Going to Verona on a last minute weekend excursion a week before my flight back to LA was probably the best thing I’ve done in a while. Living in a foreign city like London makes me feel like I don’t ever really need to leave, since everything is still relatively new and exciting to me. But the idea that I could take a cheap three-hour flight to Verona, then hop on a one-hour train to Venice, didn’t really occur to me until a few weeks before I had to go back to California.

Prior to leaving for Italy, at my favorite Italian deli in Islington, which also happens to be my favorite eatery in all of London, Merv and I said to the waiter that we were afraid that the food in Italy wouldn’t taste as good as the food in the deli. To which the waiter guy, who has this angelic looking face and awesome Italian way of speaking responded calmly, “Every place in Italy has good food.” That definitely made me feel less anxious about our trip.

Arche Scaligere

The ironic thing is that in all my adult years as a traveller, our first meal after stepping off the plane is the first time I remember totally walking into and eating at a tourist trap. I totally felt duped. It’s too traumatic to even recall here the events that led up to eating in this tourist trap; let’s just say that the experience was such that for the rest of the trip I dreaded walking into restaurants for fear that I’d have a repeat experience. But like most things in life, it was an isolated event and thankfully, we ate really well for the remainder of our time in Italia.

I don’t want to dwell too much about the food since it was all good and Italian-tasting but I just wanted to remember the places I visited in Verona. The Arche Scaligere, above, was a Gothic tomb of the Scaligere family that ruled Verona from the 13th-14th century. Just behind it is a square that has a statue of Dante, who lived in exile in Verona. Only a few metros away is Romeo’s family home (the Montecchi house) which confuses me since Romeo was a fictional character. Not far from his house is the Juliet balcony, which is definitely fake and built in the 1930s to attract tourists, who to this day, still gather and take loads of photos. Most of the tourists were Italian, by the way.

The best thing I visited in Verona was this Italian Renaissance garden not far from the Roman amphitheater.

Giardino Giusti

I think there’s beauty in every tended garden, because no matter how cultivated they are, how can nature not be beautiful? So you have the green bits and the really pretty flowers but then you have this — statues that are shielding their faces from the sunlight, labyrinths and tamed shrubs and Cypress trees that look like they’ve been trimmed but just grow that way. Okay who knows, maybe they have been trimmed, but I had just seen a 16th century painting that had Cypress trees in the background and I refuse to believe that they ┬áhad the resources to trim all of them back then, in the countryside.

And even though I ended up getting bug-bitten everywhere, including a bite on the forehead that swelled into the size of a golf ball, it was worth lying on the bench and just dozing in the shade.

Venice looked even more surreal than the Venetian in Vegas. We all know that the Venetian is a fake city made to look real but Venice is a real city that is made to look like a movie set. It’s hyper-real and this view from the Campanile makes Venice look like a toy city.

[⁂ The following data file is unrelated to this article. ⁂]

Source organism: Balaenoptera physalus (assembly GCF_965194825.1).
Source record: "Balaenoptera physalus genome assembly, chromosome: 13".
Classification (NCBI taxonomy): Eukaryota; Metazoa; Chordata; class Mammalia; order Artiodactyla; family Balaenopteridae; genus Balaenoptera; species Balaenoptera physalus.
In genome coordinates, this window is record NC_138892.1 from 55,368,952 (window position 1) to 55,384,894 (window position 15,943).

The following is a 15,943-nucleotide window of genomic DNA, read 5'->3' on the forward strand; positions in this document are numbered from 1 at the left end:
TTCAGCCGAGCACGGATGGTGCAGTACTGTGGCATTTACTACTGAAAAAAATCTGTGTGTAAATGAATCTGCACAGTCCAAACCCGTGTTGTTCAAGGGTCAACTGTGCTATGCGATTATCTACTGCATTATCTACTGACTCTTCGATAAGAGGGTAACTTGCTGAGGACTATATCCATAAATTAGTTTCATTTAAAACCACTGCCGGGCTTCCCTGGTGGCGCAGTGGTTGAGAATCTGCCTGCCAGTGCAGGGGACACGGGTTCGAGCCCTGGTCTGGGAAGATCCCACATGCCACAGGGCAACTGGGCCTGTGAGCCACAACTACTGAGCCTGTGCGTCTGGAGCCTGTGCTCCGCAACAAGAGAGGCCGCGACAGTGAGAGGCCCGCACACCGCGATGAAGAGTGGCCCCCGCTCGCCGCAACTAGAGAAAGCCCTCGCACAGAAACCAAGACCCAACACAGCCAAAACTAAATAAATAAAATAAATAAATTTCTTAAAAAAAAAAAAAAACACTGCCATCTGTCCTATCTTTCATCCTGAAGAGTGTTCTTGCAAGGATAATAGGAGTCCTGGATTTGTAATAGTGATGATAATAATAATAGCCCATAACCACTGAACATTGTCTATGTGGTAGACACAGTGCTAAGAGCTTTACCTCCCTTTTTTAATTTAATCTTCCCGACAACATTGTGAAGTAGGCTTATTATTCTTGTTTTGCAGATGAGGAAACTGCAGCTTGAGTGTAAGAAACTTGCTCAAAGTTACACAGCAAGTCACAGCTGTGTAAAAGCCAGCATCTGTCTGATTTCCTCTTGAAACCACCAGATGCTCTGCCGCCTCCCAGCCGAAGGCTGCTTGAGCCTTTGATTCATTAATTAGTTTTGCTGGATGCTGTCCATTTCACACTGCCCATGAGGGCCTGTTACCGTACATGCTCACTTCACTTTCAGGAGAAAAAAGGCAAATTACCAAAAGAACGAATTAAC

While we were at St. Mark’s we saw a Chinese lady slip in the water right by where the water taxis pick people up. She was completely soaked and there were so many tourists around that no one really noticed but that probably didn’t make it any less humiliating for her. On Friday I was at the Norton Simon Museum looking at a painting by some guy who painted the exact same spot two hundred years ago. Nothing had changed, except that there were probably a million more people and a lot of water taxis. But it made my day, that I was looking into this painting and I saw both the past and the present (technically they were both from the past, but you know what I mean) and I had to laugh out loud (or LOL as one does these days). I mean this painting just had loads of peasants in it; imagine telling them that two hundred years later their town would be full of bourgeois tourists.

I have to say that I had the best risotto spinach ball at a small little bakery. I ate it right before I had my now-most favorite meal — spaghetti alle vongole. Just thinking about it is literally making my mouth water, and it’s 12:30 am and I’m usually not hungry at this hour. The waiter also spoke Italian, English and French fluently.

And Venice is surrounded by water as you know, but here’s a photo that’s not of a canal. We took a water bus at one point and I was freaked out that we hadn’t validated our bus ticket. Merv said I was silly to stress over it. But seriously, once you get caught not having a bus ticket, you will never not validate your ticket again. (At least if you’ve ever been caught on the MUNI. The penalty fee is ridiculous.) But I was happy to sneak onto the complimentary Hilton shuttle bus, since I felt like I was sticking it to the man (and Paris Hilton), whereas now I feel like I’m being a bad citizen if I don’t pay for public transportation.

One thing about the coffee. It truly is amazing how quotidian it is, but in the sense that it’s good everywhere and it’s just the way things are. It was shocking how everyone was able to pull a great cappuccino, from the dude in this boring, run-down cafe to the bus boy at the hotel. It’s astounding when people in London and LA make coffee into this high end craft. I wish everyone just had good standards about basic things like coffee instead of making it a precious work of art.

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